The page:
Atheist-turned-priest Sara Miles rubs ashes on the forehead of a man sitting on a San Francisco street. - Photo courtesy of Sara Miles

Atheist-turned-believer Sara Miles rubs ashes on the forehead of a man sitting on a San Francisco street. – Photo courtesy of Sara Miles

Sara Miles is a former-atheist-turned-believer and author of the critically-acclaimed “Take This Bread” and her newest book, “City of God: Faith in the Streets.” She is Director of Ministry at St. Gregory of Nyssa Episcopal Church in San Francisco. Sara has what some might consider a radical Ash Wednesday practice. Here, we talk about how she spends this holy holiday and why Ash Wednesday matters.

RNS: On Ash Wednesdays, you do something radical. Tell us about that.

SM: Beginning in 2010, I’ve spent a good part of each Ash Wednesday on the streets of my neighborhood––at bus stops, in back alleys, fast-food joints and taquerias–offering ashes to anyone who wants them.

Cover image courtesy of Hachette Book Group

Cover image courtesy of Hachette Book Group

RNS: Have any surprise transformations taken place?  

SM: I loved going in to a beauty shop where the hairdresser gently lifted up his customer’s big teased bangs as she sat getting highlights, so that I could mark her forehead. The transforming realization is that ashes aren’t something “imposed” by one person on another: pressing my thumb on a stranger’s forehead blesses and changes us both. In every brief, intense, unpredictable moment of encounter on the street, it’s as if time just stops, and God’s presence flares out between us.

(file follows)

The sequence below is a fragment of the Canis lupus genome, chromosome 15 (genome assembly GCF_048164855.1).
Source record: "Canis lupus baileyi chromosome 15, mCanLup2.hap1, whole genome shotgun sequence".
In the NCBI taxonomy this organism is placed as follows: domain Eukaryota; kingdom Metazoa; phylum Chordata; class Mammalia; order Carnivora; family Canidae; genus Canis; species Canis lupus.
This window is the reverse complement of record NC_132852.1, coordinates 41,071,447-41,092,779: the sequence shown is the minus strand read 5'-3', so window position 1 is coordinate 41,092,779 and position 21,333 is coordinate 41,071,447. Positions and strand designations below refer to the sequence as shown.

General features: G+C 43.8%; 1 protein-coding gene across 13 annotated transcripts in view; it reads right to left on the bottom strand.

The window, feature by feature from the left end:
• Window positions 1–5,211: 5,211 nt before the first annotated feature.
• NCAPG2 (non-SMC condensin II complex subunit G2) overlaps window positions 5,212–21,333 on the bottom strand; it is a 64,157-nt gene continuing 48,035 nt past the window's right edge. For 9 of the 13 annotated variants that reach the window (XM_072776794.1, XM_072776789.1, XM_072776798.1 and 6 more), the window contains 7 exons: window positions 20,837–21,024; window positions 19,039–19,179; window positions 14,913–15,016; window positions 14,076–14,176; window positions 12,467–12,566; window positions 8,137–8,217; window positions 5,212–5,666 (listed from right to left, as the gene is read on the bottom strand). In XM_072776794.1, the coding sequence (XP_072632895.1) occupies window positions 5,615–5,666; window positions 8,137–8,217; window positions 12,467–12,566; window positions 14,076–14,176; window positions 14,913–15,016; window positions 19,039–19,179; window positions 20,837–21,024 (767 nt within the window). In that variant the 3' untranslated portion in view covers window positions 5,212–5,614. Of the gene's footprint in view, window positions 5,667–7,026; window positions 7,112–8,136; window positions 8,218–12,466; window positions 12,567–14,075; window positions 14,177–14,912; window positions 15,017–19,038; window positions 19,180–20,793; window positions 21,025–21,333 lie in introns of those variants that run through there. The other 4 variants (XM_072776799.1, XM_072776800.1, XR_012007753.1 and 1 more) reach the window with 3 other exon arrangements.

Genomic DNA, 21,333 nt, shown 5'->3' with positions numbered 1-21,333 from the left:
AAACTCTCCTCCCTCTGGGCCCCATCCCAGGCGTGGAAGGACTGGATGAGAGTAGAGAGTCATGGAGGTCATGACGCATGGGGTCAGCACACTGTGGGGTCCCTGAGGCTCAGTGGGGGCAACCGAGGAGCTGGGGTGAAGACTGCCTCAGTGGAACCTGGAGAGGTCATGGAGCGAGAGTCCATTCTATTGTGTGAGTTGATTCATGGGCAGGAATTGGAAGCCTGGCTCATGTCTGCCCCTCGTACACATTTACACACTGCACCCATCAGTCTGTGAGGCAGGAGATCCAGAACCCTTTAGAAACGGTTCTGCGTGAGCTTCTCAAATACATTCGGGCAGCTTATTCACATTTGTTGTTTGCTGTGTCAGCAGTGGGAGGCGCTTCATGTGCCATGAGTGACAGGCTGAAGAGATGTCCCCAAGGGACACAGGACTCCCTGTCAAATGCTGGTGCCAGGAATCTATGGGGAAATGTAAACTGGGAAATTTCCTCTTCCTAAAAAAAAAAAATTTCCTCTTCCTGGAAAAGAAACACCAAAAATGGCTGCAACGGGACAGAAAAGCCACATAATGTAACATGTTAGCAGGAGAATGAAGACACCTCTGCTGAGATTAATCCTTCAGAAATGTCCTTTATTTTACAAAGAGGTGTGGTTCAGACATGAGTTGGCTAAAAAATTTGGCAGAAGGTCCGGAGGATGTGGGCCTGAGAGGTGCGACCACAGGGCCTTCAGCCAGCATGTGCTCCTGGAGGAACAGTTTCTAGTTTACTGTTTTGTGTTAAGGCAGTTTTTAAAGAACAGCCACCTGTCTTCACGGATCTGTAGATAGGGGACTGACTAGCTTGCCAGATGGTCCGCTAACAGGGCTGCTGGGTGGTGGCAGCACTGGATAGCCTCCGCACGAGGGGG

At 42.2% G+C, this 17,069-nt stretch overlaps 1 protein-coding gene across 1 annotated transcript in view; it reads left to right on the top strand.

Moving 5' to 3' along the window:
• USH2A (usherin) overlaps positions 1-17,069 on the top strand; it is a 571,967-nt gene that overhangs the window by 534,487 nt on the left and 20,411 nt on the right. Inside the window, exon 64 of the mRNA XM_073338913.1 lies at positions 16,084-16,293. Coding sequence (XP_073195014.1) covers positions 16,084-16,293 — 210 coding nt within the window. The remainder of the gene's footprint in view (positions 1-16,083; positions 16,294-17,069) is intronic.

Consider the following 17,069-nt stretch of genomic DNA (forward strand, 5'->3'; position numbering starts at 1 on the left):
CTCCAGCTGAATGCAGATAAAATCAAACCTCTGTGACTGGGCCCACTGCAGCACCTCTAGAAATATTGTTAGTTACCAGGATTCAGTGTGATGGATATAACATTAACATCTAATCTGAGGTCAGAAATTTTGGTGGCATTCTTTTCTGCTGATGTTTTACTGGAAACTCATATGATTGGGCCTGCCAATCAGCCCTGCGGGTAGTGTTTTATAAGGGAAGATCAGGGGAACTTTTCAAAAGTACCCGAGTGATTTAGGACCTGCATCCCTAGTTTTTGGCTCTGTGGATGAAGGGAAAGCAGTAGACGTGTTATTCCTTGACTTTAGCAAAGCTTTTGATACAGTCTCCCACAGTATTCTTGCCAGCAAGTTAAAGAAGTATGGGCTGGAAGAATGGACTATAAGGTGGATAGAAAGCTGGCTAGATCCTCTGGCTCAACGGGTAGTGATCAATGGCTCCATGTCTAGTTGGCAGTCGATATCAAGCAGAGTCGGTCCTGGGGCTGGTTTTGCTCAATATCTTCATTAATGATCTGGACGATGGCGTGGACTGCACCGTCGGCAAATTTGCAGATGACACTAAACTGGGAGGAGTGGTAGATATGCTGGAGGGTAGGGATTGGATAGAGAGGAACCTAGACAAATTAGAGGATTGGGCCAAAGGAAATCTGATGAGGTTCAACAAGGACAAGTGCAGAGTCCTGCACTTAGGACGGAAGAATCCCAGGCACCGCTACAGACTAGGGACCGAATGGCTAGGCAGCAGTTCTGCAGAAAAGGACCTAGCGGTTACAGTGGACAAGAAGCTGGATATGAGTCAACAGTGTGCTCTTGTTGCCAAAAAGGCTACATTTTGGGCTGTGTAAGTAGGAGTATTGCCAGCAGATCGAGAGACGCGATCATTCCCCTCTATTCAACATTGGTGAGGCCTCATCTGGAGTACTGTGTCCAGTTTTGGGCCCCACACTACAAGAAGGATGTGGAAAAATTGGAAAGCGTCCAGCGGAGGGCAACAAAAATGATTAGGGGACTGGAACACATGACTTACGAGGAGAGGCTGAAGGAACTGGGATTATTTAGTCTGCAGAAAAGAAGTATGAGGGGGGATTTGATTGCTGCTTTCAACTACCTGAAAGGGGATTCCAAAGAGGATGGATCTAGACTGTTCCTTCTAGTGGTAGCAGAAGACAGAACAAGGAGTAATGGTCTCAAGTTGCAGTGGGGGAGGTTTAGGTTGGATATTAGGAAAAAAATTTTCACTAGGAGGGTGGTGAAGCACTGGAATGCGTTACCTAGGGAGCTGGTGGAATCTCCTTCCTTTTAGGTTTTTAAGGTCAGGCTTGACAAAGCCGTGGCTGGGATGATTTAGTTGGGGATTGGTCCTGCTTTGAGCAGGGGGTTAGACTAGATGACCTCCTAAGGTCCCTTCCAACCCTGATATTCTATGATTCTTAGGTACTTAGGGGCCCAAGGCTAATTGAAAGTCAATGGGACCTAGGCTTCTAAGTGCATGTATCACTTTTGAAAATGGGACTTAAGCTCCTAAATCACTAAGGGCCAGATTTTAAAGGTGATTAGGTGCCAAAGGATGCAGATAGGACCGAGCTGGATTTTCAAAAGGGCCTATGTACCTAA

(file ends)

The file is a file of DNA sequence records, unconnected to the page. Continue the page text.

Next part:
RNS: What I love about this story is that you take what is traditionally a practice for church people and use it as a springboard to connect with those outside.  Is it important to get outside of our church walls & connect with those who might never enter?

SM: It’s strange that doing Ash Wednesday on the streets is seen as a new or exotic practice. In fact, worship outside of church is the unexceptional historical norm for Christianity­­. God has never been picky about showing up anywhere: a burning bush, the womb of a humiliated teenage girl, a dirty feed trough, a party or prison. God lives in relationship with all kinds of people––the weak, the querulous, the not-so-bright––and is revealed in the relationships we have with our neighbors and with strangers.  Why wouldn’t we want to look everywhere we possibly can to see more of what God is doing?  God has left the building.

Atheist-turned-priest Sara Miles rubs ashes on the forehead of a San Francisco store clerk. - Image courtesy of Sara Miles.

Atheist-turned-believer Sara Miles rubs ashes on the forehead of a San Francisco store clerk. – Image courtesy of Sara Miles.

RNS: The traditional church practice of applying ashes seems strange and even mysterious to those who aren’t Christians. What is the benefit? 

SM: Ash Wednesday should be the least appealing of Christian holidays—no gifts, no festive carols, no special meals. Nobody gets a greeting card for Ash Wednesday: all you get is someone smearing dirt on your forehead and telling you that you’re going to die. And yet, even in a strongly secular city like San Francisco, hundreds and hundreds of people, not all of them Christians, come up––even chase me down the sidewalk––to get those ashes. I think the power of the ritual is that it’s an opportunity to finally tell the truth in public. It’s a relief to admit that,  like everyone else, you’re not in charge. Despite the culture’s insistence that more things or bling, money or advertising will keep us alive, the plain truth is that we’re all just mortal…and we’re connected to one another.